Source: Dixon, R. W., Youssef, G. J., Hasking, P., Yücel, M., Jackson, A. C., & Dowling, N. A. (n.d.). The relationship between gambling attitudes, involvement, and problems in adolescence: Examining the moderating role of coping strategies and parenting styles. Addictive Behaviors. http://doi.org/10.1016/j.addbeh.2016.02.011
Manipulating different behavioral characteristics of gambling games can potentially affect the extent to which individuals persevere at gambling, and their transition to problematic behaviors. This has potential impact for mobile gambling technologies and responsible gambling interventions. Two laboratory models pertinent to this are the partial reinforcement extinction effect (PREE) and the trial spacing effect. Both of these might speed up or delay the acquisition and extinction of conditioned behavior. We report an experiment that manipulated the rate of reinforcement and inter trial interval (ITI) on a simulated slot machine where participants were given the choice between gambling and skipping on each trial, before perseverative gambling was measured in extinction, followed by measurements of the illusion of control, depression and impulsivity. We hypothesized that longer ITI’s in conjunction with the low rates of reinforcement observed in gambling would lead to greater perseverance. We further hypothesized, given that timing is known to be important in displaying illusory control and potentially in persevering in gambling, that prior exposure to longer intervals might affect illusions of control.
Source: James, R. J. E., O’Malley, C., & Tunney, R. J. (2016). Why are Some Games More Addictive than Others: The Effects of Timing and Payoff on Perseverance in a Slot Machine Game. Frontiers in Psychology, 7. http://doi.org/10.3389/fpsyg.2016.00046
The current study sought to identify which diagnostic criteria for gambling disorder have the greatest ability to differentiate between social and problem gamblers. This study was conducted on a sample of male and female college student athletes across the U.S. (n = 8674). Classification and regression tree analysis represents an appropriate technique when addressing the question of an item’s diagnostic value, as it sequentially selects variables to isolate sets of observations with similar outcomes. The current results suggest that the item related to preoccupation (“Have there been periods in the past year where you spent a lot of time thinking about gambling?”) was the DSM-5 item best able to differentiate between male and female social and problem gamblers in this sample…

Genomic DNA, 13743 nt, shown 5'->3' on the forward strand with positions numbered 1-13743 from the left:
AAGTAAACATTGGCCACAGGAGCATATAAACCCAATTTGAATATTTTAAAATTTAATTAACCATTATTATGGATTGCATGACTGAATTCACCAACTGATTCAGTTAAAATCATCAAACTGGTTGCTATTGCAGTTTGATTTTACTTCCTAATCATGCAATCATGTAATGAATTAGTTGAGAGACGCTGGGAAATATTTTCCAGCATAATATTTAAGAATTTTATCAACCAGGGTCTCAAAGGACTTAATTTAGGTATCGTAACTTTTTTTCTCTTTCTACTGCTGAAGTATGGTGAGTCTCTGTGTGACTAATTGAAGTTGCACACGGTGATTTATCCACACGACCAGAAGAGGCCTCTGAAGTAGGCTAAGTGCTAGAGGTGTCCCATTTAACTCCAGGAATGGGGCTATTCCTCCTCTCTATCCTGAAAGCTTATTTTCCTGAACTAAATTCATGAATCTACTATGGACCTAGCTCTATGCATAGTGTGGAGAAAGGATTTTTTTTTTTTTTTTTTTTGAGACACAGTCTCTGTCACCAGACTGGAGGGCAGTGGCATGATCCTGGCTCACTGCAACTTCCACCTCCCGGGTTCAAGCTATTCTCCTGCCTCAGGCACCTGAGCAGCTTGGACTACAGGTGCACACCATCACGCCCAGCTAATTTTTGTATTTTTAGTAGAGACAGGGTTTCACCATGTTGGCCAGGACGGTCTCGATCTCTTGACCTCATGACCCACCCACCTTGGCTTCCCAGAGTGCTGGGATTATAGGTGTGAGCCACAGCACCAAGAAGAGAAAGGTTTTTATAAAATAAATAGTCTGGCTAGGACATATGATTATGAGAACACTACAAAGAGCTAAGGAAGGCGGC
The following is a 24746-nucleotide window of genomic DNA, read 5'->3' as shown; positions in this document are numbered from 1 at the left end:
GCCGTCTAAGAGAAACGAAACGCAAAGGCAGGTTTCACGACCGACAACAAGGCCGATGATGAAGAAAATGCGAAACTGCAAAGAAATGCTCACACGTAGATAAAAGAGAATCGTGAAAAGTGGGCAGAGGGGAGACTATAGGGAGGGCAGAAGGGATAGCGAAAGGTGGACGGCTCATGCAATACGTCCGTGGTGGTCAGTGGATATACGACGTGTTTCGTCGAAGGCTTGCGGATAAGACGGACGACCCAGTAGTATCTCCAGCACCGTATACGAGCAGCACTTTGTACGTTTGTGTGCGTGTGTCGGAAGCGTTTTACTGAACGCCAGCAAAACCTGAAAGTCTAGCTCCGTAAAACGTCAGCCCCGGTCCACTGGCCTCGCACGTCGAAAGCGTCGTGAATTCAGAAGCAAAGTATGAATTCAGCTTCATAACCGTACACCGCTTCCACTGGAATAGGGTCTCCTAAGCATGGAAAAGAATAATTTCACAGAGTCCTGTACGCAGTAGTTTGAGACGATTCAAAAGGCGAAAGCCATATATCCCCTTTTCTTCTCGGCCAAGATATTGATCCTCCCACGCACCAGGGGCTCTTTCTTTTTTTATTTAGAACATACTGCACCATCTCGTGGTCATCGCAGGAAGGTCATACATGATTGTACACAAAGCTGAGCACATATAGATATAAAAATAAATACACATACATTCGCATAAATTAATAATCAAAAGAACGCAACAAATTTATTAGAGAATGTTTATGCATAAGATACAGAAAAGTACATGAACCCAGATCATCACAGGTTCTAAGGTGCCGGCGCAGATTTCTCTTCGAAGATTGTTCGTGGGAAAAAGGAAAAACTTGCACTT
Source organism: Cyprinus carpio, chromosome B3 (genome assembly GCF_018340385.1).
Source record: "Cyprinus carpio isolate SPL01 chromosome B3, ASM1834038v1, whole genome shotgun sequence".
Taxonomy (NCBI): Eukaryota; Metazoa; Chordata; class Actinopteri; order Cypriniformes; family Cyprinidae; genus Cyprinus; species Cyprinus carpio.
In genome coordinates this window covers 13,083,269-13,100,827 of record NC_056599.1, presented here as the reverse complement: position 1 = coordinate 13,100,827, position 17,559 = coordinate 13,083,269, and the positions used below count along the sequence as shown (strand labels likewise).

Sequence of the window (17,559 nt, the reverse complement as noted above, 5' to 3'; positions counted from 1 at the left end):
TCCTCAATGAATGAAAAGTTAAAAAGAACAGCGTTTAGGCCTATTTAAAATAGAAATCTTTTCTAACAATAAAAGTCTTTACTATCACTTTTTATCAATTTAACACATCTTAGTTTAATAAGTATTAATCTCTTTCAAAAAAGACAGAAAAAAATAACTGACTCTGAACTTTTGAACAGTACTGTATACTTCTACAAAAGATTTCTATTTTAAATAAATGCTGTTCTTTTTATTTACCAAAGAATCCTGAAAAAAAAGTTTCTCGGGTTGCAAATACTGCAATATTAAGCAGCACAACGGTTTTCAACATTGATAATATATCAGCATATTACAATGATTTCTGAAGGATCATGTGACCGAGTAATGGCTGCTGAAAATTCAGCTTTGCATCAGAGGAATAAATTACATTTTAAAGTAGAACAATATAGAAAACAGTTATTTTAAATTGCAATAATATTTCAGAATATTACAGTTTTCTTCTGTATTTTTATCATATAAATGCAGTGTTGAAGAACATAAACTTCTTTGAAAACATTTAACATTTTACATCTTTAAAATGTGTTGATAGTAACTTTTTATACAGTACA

Source: Temcheff, C. E., Paskus, T. S., Potenza, M. N., & Derevensky, J. L. (2016). Which Diagnostic Criteria are Most Useful in Discriminating Between Social Gamblers and Individuals with Gambling Problems? An Examination of DSM-IV and DSM-5 Criteria. Journal of Gambling Studies, 1–12. http://doi.org/10.1007/s10899-015-9591-5
Digital advertising for gambling and specifically marketing via social media have increased in recent years, and the impact on vulnerable consumers, including moderate-risk and problem gamblers, is unknown. Social media promotions often fall outside of advertising restrictions and codes of conduct and may have an inequitable effect on susceptible gamblers. This study aimed to investigate recall of exposure to, and reported impact on gamblers of, gambling promotions and marketing content on social media, with a focus on vulnerable users currently experiencing gambling problems. Gamblers who use social media (N = 964) completed an online survey assessing their exposure to and engagement with gambling operators on social media, their problem gambling severity, and the impact of social media promotions on their gambling…